Possibly related: Hubert Schölnast's answer here.
In the German and English versions of the same game I ran across:
"Dass du mich überhaupt siehst, so wie du in andere Richtungen schaust, damit dich ja niemand beobachtet."
"Surprised you saw me, the way you keep looking every other direction to make sure no one's watching."
The English version is missing a subject and verb in the first clause, but in context it's obvious that it should be "I'm". In the German version it's missing a verb and anything to do with being surprised. So I'm having a hard time figuring out if that's implied by context or it's a typographical error of some kind. I would have added .., ist überraschend to the end. I realize that both versions are very informal, and ellipses are allowed in such cases, but it seems like the German version goes too far with it.
PS. I found a description of this construction on LEO (section c). The upshot is that exclamatory sentences can take the form of a subordinate clause. They give three examples; the last one is Dass das so teuer geworden ist! -- "It's gotten so expensive!" I think this explains the original sentence, but apparently LEO is still missing a few things.
First, one of HalvarF's comments gives some examples where surprise is not meant, but according to LEO the construction is an expression of Verwunderung/"amazement". Perhaps any exclamatory sentence contains some degree of amazement, so this might not be a contradiction. Also, the original sentence is meant to be more teasing banter than an actual expression of surprise or amazement.
Second, the link given in Carsten S' comments mentions that you can start such a construction with words other than dass, namely wenn, ob, or a question word. I'm already familiar with the wenn case, but I thought it would only be used with the subjunctive: Wenn ich nur fliegen könnte! -- "If only I could fly!" In any case, the answer in the link seems to focus on terminology and syntax rather than meaning, so it's a bit hard to tell what the example sentences mean. (Google Translate doesn't seem to do well with informal/colloquial German.) LEO only gives examples for the question word was and dass.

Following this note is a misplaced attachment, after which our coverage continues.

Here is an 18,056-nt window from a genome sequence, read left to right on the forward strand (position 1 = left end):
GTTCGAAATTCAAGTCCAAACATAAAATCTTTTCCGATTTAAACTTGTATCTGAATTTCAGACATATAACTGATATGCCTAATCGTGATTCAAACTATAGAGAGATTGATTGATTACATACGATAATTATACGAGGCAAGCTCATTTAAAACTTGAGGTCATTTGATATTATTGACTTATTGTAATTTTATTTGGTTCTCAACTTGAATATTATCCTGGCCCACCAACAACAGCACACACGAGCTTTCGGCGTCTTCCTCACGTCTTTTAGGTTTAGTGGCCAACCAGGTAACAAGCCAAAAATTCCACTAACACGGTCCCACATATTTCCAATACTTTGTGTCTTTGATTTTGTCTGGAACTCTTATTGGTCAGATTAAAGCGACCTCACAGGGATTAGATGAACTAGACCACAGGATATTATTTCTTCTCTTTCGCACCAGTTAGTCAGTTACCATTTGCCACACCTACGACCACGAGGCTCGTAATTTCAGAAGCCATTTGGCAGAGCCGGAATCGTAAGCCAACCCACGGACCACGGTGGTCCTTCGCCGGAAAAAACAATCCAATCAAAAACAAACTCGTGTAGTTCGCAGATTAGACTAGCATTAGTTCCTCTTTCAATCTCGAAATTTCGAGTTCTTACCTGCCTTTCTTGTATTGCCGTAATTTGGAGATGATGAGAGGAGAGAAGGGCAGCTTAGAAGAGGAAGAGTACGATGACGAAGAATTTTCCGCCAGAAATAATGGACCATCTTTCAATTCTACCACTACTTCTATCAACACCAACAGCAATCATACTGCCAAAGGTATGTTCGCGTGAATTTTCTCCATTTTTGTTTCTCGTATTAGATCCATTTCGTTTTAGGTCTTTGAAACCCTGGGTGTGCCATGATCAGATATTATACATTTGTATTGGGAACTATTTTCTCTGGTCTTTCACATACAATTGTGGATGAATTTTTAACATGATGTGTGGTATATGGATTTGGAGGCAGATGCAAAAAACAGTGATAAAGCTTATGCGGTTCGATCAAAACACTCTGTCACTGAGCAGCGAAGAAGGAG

Anyway, just knowing that it isn't a typo is a big help. Part of the problem is that informal German like this isn't always covered covered well in grammars, especially ones in English; for some reason they only want to teach you how to speak "proper" German.
PPS. Just for my own future reference if nothing else, I wanted to add a couple more relevant links. First, Grammis mentions something about this type of construction here, starting with the paragraph that begins In dieser Ausprägung. There are five or six examples listed there. Second, this paper gives eight examples at the top of page 13. Finally, DWDS gives some example involving dass in it's entry for that word, definition IIa. The main problem I'm having now is that I can't find any sources in English, and while the examples given in German may be self-explanatory for native speakers, I'm not a native speaker their meaning isn't clear to me. Google translate and DeepL get some of the examples, but sometimes they just give a literal translation and, since we're dealing with a figure of speech here, that's not very useful.